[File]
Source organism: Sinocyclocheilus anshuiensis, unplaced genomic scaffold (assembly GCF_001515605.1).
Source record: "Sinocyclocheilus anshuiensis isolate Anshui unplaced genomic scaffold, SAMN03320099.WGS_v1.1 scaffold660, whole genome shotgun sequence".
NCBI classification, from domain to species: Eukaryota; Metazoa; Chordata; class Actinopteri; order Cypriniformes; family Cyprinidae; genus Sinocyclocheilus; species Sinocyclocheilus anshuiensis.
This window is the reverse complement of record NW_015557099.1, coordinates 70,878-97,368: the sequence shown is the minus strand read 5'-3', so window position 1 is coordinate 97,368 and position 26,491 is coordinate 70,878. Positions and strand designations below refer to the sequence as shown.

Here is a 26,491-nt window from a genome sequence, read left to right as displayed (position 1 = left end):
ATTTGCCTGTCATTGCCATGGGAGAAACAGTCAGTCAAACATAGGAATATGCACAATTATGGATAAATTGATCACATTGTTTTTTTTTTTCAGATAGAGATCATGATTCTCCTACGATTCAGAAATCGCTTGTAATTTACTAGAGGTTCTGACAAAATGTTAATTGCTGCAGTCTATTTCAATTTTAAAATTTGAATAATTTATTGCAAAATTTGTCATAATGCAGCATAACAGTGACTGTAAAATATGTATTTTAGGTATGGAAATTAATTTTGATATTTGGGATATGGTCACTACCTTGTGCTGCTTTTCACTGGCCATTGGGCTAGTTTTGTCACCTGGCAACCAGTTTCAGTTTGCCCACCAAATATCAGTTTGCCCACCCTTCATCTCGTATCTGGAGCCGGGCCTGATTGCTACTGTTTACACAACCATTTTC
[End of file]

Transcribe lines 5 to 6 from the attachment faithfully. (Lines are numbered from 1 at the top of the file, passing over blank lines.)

Here is a 26,491-nt window from a genome sequence, read left to right as displayed (position 1 = left end):
ATTTGCCTGTCATTGCCATGGGAGAAACAGTCAGTCAAACATAGGAATATGCACAATTATGGATAAATTGATCACATTGTTTTTTTTTTTCAGATAGAGATCATGATTCTCCTACGATTCAGAAATCGCTTGTAATTTACTAGAGGTTCTGACAAAATGTTAATTGCTGCAGTCTATTTCAATTTTAAAATTTGAATAATTTATTGCAAAATTTGTCATAATGCAGCATAACAGTGACTGTAAAATATGTATTTTAGGTATGGAAATTAATTTTGATATTTGGGATATGGTCACTACCTTGTGCTGCTTTTCACTGGCCATTGGGCTAGTTTTGTCACCTGGCAACCAGTTTCAGTTTGCCCACCAAATATCAGTTTGCCCACCCTTCATCTCGTATCTGGAGCCGGGCCTGATTGCTACTGTTTACACAACCATTTTC